The Power of Tzitzit

“Something Borrowed, Something Blue,” posted last week, mentions a 30-day grace period before a four-cornered garment requires tzitzit [ritual fringes].

This ruling is attributed to Rav Judah. It appears in his name in tractate Chullin (110a-110b) within a story that appears to be challenging strictures that serve as barriers to observance. The same ruling is mentioned following a very different story:

It was taught: R. Nathan said, There is not a single precept in the Torah, even the lightest, whose reward is not enjoyed in this world; and as to its reward in the future world I know not how great it is. Go and learn this from the precept of zizith.

[There follows the story of a pious man visiting a prostitute: he is stopped from sin when his four tzitzit stand up and strike him in the face. As a result of the encounter, the prostitute seeks out the pious man’s teacher and converts to Judaism. Eventually, the pious man and the woman wed.]

Those very bed-clothes which she had spread for him for an illicit purpose she now spread out for him lawfully. This is the reward [of the precept] in this world; and as for its reward in the future world I know not how great it is. Rab Judah said, A borrowed garment is exempt from zizith for the first thirty days, thereafter it is subject to it.
— B. Talmud, Menachot 44a

This is followed by brief mention of a similar 30-day grace period for affixing a mezuzah to a new residence. The grace-period comments are apropos of nothing apparent to me in the prostitute-convert story, and I’ve never studied this. But the stated context is the reward of “light” commandments and, more broadly, the relationship of effort to commandment and reward.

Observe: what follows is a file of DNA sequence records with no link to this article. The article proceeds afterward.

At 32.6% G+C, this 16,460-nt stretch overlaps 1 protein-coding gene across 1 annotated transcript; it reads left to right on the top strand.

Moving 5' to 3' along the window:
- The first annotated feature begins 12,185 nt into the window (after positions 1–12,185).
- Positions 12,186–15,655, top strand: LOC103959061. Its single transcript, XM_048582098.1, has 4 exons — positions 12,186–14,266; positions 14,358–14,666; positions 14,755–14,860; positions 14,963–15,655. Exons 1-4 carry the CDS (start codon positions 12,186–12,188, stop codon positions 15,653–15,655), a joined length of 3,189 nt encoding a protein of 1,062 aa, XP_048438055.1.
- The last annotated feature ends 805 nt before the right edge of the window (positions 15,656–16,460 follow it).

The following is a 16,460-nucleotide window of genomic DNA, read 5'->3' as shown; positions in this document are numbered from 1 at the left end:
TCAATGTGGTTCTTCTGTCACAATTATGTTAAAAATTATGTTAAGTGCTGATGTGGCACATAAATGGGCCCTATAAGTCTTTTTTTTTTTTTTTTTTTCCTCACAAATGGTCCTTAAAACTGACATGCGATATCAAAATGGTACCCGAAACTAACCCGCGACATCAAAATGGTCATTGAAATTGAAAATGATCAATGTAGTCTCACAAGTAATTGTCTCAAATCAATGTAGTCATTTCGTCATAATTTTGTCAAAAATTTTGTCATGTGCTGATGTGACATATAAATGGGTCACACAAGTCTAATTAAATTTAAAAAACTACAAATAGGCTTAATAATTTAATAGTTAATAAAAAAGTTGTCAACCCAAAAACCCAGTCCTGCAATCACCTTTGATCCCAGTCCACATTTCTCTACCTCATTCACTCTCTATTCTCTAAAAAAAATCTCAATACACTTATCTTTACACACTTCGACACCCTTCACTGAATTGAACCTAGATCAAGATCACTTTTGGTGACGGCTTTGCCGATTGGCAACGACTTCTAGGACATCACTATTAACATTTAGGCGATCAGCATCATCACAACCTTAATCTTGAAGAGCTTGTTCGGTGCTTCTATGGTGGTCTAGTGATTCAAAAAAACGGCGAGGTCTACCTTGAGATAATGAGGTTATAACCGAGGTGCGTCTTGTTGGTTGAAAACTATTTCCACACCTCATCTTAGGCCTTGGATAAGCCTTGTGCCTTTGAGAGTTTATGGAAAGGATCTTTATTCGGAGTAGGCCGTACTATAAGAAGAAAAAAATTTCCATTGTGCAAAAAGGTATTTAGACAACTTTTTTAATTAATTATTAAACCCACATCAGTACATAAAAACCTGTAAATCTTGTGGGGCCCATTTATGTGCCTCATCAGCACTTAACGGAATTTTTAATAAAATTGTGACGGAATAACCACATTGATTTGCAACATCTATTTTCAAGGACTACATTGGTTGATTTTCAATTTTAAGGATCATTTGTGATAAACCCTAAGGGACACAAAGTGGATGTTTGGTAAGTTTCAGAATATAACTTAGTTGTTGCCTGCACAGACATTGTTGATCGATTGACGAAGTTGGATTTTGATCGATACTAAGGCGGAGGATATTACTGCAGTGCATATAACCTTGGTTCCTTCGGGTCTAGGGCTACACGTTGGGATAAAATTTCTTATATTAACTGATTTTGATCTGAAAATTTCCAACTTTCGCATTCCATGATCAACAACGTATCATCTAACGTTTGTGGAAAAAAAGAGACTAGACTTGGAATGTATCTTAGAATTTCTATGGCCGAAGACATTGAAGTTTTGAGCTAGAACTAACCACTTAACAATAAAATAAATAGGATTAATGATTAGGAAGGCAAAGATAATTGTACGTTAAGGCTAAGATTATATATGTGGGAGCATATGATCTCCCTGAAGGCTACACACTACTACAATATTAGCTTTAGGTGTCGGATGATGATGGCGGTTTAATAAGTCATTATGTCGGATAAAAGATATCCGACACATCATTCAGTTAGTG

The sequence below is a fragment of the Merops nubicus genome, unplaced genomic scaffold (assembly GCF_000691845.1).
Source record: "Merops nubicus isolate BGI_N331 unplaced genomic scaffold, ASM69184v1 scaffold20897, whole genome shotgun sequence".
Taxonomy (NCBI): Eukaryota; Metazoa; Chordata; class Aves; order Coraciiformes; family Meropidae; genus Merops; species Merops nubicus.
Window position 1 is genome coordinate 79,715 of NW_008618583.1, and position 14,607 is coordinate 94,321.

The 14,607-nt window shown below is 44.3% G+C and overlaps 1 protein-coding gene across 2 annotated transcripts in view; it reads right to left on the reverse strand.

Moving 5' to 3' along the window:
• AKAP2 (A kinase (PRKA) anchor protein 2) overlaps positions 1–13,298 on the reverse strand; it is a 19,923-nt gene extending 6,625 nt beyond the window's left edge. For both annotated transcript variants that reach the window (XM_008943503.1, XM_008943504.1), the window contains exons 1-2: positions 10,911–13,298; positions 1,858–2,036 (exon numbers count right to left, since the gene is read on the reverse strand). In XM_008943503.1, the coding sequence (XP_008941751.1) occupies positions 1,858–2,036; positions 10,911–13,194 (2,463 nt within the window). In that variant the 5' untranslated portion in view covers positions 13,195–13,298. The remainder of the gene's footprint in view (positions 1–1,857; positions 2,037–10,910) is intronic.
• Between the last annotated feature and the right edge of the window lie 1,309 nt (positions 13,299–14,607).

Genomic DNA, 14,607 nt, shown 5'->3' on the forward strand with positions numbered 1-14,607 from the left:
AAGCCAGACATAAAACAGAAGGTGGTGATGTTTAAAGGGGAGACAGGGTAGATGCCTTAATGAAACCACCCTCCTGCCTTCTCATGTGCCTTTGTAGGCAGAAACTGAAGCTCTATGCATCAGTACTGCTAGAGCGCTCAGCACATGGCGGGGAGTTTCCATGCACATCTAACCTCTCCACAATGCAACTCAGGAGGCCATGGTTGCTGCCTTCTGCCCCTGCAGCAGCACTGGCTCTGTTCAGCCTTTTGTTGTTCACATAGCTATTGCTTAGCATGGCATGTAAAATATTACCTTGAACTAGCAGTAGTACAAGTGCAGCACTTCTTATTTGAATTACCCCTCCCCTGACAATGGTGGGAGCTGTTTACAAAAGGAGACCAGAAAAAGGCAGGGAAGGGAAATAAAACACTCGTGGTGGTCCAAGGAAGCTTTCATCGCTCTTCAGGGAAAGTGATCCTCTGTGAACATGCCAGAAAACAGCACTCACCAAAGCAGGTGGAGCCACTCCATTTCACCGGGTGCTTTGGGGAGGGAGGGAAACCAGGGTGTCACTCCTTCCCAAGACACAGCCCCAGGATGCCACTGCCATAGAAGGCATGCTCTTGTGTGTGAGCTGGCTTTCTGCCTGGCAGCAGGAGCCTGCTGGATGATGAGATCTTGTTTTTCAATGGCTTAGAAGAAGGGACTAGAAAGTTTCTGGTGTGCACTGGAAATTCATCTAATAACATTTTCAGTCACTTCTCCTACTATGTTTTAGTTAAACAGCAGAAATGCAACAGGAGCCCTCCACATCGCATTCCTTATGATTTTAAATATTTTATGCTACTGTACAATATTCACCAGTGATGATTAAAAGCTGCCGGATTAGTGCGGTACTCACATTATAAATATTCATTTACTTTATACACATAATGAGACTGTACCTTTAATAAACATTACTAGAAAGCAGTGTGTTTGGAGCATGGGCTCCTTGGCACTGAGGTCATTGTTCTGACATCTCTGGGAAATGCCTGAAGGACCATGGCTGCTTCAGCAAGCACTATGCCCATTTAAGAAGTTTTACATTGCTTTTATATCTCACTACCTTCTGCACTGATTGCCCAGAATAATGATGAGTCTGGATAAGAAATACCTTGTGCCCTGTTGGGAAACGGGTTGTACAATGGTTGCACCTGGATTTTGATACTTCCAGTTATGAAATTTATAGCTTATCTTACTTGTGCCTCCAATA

The concept of “reward in this world and… in the future world” is one I generally steer around. But I have been interested in this idea of “light” commandments ever since Gerry Serotta introduced me to it some years ago.
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Purposefully Blue

The peculiar blue [תכלת, tekhelet] thread used in tzitzit [ritual fringes] (Numbers 15:37-41) also appears prominently in the construction of Tabernacle (Exodus 25ff). It is used in the inner curtains and the loops that connect them; it also appears throughout the priestly vestments.

Why this blue?

It has been taught: R. Meir used to say: Why is blue [תכלת] specified from all the varieties of colours? Because blue resembles [the colour of] the sea, and the sea resembles [the colour of] heaven, and heaven resembles [the colour of] the Throne of Glory, as it is said: And they saw the God of Israel and there was under His feet as it were a paved work of sapphire stone [לבנת הספיר], and as it were the very heaven for clearness (Exod. 24:10) and it is written: The likeness of a throne as the appearance of a sapphire stone [אֶבֶן-סַפִּיר] (Ezek 1:26).
— Sotah 17a (also: Menachot 43b and Chullin 89a)

Kedushat Levi links the above passage about blue, תכלת, to the stages of a creative act, beginning and ending with its purpose [תכלית]:

[A project from thought to completion] has undergone four distinct stages. 1) original mental image of the project; 2) clarification of the details, etc. 3) translating thought into deed. 4) carrying out the intention which originally prompted the project. [Punctuation follows translation.] When the original mental image of the project is seen reflected after its successful completion, the person inhabiting this building will experience a sense of satisfaction and joy.
— Kedushat Levi, p. 475 (see Source Materials for full citation)

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